Second intersessional consultation with multi-stakeholders takes place in Vienna. Prior to the meeting, EFF voices concern that some UN Member States are suggesting ambiguous provisions to combat hate speech, extremism, or terrorism, which could significantly jeopardize free expression. For example, Jordan proposes using the draft treaty to criminalize “hate speech or actions related to the insulting of religions or States using information networks or websites,” while Egypt calls for prohibiting the “spreading of strife, sedition, hatred or racism.” Russia, in collaboration with Belarus, Burundi, China, Nicaragua, and Tajikistan, proposed to criminalize a range of content-related offenses, including vaguely-defined extremism-related acts. The ambiguous terminology used could potentially lead to overly broad interpretations, in many instances failing to meet freedom of expression human rights standards.
The Office of the United Nations High Commissioner for Human Rights (OHCHR) highlighted that any future cybercrime treaty should not include offenses based on the content of online expression, stating, "Cybercrime laws have been used to impose overly broad restrictions on free expression by criminalizing various online content such as extremism or hate speech." The necessity of mandating universal adoption of such content-related offenses, which lack consensus among member states and have been used to prosecute activists, is called into question. Such offenses also include criminalizing the distribution of materials that “incite illegal acts motivated by political, ideological, social, racial, ethnic, or religious hatred.” Additionally, the same proposal mandates each State party to legislate against humiliating individuals or groups through ICT based on race, ethnicity, language, origin, or religious affiliation. Adopting these provisions would result in criminalizing protected speech.
India's proposals concerning terrorism support offenses are equally problematic, as they lack a globally agreed-upon definition. The term "terrorism" has often been misused to target activists critical of their governments, underscoring the absence of a global consensus on this term. Consequently, such ambiguous provisions pose a risk of stifling political dissent and threatening free speech.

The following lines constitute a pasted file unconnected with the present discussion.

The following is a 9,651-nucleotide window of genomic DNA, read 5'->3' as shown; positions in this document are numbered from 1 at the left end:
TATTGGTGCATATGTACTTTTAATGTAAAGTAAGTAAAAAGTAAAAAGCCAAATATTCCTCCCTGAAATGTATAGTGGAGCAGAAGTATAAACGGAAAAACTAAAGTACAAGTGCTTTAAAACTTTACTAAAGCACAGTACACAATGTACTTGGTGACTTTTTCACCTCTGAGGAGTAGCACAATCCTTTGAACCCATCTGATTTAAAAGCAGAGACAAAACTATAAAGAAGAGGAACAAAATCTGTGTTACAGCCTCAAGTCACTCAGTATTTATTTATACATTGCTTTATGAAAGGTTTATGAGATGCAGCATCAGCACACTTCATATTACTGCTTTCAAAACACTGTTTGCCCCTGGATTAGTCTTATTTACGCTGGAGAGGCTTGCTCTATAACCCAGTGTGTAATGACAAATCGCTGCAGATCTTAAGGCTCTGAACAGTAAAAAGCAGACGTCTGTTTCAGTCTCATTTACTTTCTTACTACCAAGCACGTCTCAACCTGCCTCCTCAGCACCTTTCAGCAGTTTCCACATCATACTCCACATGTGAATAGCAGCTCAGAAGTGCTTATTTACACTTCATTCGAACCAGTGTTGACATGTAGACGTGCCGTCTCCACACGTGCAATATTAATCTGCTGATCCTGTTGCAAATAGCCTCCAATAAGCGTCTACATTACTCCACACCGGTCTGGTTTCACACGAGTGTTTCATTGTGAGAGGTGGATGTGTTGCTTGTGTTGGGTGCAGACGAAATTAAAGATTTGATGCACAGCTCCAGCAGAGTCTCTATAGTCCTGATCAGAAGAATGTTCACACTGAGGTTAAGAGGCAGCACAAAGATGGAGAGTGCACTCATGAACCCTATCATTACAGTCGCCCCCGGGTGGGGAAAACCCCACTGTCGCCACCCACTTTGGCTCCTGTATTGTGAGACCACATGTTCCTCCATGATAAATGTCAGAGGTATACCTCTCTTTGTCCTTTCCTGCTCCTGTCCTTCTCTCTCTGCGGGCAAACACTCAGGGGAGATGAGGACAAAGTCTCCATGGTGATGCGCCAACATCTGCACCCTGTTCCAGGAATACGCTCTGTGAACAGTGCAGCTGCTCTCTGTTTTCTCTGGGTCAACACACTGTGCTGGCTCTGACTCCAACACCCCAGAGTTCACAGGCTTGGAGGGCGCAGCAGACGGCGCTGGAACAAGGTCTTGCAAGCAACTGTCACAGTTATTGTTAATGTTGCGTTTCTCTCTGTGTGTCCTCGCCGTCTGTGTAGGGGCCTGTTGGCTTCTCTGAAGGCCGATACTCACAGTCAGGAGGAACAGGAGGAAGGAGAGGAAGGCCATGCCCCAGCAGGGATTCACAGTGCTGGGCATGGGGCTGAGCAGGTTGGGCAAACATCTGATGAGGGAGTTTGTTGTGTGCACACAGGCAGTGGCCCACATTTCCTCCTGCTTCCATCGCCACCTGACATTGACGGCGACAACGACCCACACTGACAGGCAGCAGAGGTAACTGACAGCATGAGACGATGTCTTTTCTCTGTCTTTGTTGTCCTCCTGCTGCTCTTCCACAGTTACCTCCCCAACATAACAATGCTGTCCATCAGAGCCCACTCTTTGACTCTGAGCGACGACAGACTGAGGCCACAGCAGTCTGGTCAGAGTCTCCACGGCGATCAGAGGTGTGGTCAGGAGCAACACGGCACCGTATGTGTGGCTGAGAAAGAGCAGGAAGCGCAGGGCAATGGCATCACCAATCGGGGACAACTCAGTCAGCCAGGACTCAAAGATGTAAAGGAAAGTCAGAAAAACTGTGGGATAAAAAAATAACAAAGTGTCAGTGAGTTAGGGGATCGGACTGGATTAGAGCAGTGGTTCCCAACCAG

Civil society sends a letter to the Ad Hoc Committee, requesting the reopening of the accreditation process for stakeholders who missed the initial registration period, which was denied.
Third negotiating session held in New York, in which human rights organizations, including EFF, deliver oral statements regarding the chapters on international cooperation, technical assistance, and preventive measures. Ahead of the negotiations, EFF emphasized that the international cooperation chapter needs to include a dual criminality mechanism and should not have an open-ended scope that applies to every type of crime. EFF also urged governments to invest more resources and training to improve mutual legal assistance treaty (MLAT) systems operation. The session is attended by representatives of 149 UN Member States.
Despite the fact that the convention is about cybercrime, some states argue it should form the basis for international cooperation in evidence gathering for any crime under investigation. The EU, for example, put forward compromise language, saying it remains open to the concept of cooperation applying to the collection of evidence in not just serious crimes, but any crime—a provision in the Budapest Convention—as long as strong human rights safeguards are in place.
Submissions from Brazil and Russia suggest that cooperation could include mutual assistance for investigations and prosecutions in “civil and administrative” cases and other investigations of undefined “unlawful acts.”